Russian: xoxotaґt' `laugh loudly' [verb]
Slovincian: »oґ»otac `laugh' [verb]
Slovene: hohotaґti `laugh loudly' [verb], hohota?m [1sg], hohǫґčem [1sg]
Page in Pokorny: 634
Other cognates: Skt. kaґkhati `laugh' [verb]; Gk. ka^Г’ГУГ°Гq† `laugh loudly' [verb]
Proto-Slavic form: *xro°mъ
GRAM: adj. o
Accent paradigm: b
PSLMEAN: `lame'
Page in Trubačev: VIII 101-102
Old Church Slavic: xromъ `lame' [adj o]
Russian: xromoґj `lame' [adj o]; xrom `lame' [adj o], xromaґ [Nomsf], xroґmo [Nomsn] {1}
Czech: chromyґ `lame' [adj o]
Slovak: chromyґ `lame' [adj o]
Polish: chromy (arch.) `lame, mutilated' [adj o]
Serbo-Croatian: hro?m `lame' [adj]; #SCr. C№ak. hro?m (Vrgada) `lame' [adj o]
Slovene: hro°m `lame, sick' [adj o]
Bulgarian: xrom `lame' [adj o]
Indo-European reconstruction: *sromo- (?)
COMM: In this case it is difficult to explain *x- < *s-, as prexided verbs to which the ruki-rule applied seem to be lacking. The ESSJa compares #Pl. poskromicґ `tame' <- `clip the wings of' and MoHG Schramme `scratch', advocating *x- < *sk-.
Other cognates: Skt. srѓmaґ- `lame' [adj]
Notes: {1} AP (b) in Old Russian:: (Zaliznjak 1985: 136).
Proto-Slavic form: *xu?dъ
GRAM: adj. o
Accent paradigm: c
PSLMEAN: `small, thin'
Page in Trubačev: VIII 111-113
Old Church Slavic: xudъ `small, insignificant, poor' [adj o]; #OCS xuždii `worse' [comp]
Russian: xudoґj `thin, lean, bad, full of holes' [adj o]; #Ru. xud `thin, lean, bad, full of holes' [adj o], xudaґ [Nomsf], xuґdo [Nomsn]; #Ru. xuґže `wor`se' [comp]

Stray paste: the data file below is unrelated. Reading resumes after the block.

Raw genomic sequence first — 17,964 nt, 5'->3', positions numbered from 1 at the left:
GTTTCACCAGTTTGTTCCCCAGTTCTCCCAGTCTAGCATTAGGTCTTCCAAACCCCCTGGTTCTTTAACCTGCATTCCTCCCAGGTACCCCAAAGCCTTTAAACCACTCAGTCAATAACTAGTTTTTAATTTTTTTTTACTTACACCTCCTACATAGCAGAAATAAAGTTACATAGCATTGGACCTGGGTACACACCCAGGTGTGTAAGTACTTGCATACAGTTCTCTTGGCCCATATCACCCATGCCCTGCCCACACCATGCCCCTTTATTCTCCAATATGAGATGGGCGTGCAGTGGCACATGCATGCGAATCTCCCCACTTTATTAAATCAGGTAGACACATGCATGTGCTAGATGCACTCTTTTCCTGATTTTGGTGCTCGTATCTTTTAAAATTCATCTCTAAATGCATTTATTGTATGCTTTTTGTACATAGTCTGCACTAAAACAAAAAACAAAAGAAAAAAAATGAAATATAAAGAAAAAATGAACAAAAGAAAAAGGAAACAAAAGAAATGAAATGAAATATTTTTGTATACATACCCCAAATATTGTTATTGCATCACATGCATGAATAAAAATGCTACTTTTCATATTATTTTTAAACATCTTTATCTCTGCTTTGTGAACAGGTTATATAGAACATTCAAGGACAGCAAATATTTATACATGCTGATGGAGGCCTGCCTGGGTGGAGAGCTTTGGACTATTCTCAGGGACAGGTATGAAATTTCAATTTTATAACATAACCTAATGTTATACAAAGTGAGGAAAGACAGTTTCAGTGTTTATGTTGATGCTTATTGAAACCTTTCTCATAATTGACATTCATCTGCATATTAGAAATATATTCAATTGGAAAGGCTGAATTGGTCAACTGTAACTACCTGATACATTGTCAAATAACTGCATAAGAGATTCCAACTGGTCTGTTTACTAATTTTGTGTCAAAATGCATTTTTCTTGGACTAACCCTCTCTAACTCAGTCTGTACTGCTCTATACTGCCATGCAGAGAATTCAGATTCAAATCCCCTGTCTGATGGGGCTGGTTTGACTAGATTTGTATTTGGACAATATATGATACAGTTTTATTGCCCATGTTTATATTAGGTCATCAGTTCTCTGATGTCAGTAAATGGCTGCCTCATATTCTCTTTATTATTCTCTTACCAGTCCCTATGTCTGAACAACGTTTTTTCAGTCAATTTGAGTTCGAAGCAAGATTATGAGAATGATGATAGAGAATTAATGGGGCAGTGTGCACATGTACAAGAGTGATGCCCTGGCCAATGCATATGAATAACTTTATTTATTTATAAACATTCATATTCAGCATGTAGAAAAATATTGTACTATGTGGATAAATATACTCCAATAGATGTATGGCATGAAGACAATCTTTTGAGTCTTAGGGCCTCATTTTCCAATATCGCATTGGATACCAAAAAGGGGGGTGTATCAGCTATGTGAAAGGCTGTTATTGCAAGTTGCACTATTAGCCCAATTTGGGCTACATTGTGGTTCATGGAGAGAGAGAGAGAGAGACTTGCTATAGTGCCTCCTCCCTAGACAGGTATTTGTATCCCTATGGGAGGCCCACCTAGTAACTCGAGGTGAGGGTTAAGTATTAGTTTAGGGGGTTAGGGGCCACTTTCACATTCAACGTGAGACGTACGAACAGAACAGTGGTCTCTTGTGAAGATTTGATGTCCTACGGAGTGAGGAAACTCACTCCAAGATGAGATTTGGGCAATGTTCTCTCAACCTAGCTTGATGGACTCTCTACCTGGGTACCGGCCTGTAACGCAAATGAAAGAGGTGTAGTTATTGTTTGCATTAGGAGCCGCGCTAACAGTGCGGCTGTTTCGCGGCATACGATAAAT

Czech: chudyґ `poor, bad, lean' [adj o]
Slovak: chudyґ `thin, lean' [adj o]
Polish: chudy `thin, lean, insignificant, poor' [adj o]
Serbo-Croatian: hu?d (dial.) `bad, evil' [adj o]; #SCr. C№ak. hu?t (Orbanicґi) `leaky, with a hole in it' [adj o], huda? [Nomsf], hu?do [Nomsn]
Slovene: hu?d `bad, evil' [adj o], huґda [Nomsf]
Indo-European reconstruction: *ksoud-oґ-
IE meaning: small
Page in Pokorny: 625
COMM: The fact that the root is not acute in Slavic, as one would expect in view of the *-d (Winters's law) is a consequence of Meillet's law.
Other cognates: Skt. ks•udraґ- `small' [adj]
Notes: The fact that the root is not acute in Slavic, as one would expect in view of the *-d (Winters's law) is a consequence of Meillet's law.
Proto-Slavic form: *xvoja; xvojь
GRAM: f. jѓ; m. jo
PSLMEAN: `needles or branches of a coniferous tree'
Page in Trubačev: VIII 125-126
Russian: xvoґja `needles or branches of a coniferous tree' [f jѓ]; #Ru. xvojaґ `needles or branches of a coniferous tree' [f jѓ]
Czech: chvoj `needles or branches of a coniferous tree' [m jo]
Slovak: chvoja `brushwood, branch of a fir-tree' [f jѓ]
Polish: choja `needles (of conifer), branches (of conifer)' [f jѓ]
Serbo-Croatian: hvo°ja `branch, sprout' [f jѓ]; #SCr. hvoґja `branch, sprout' [f jѓ]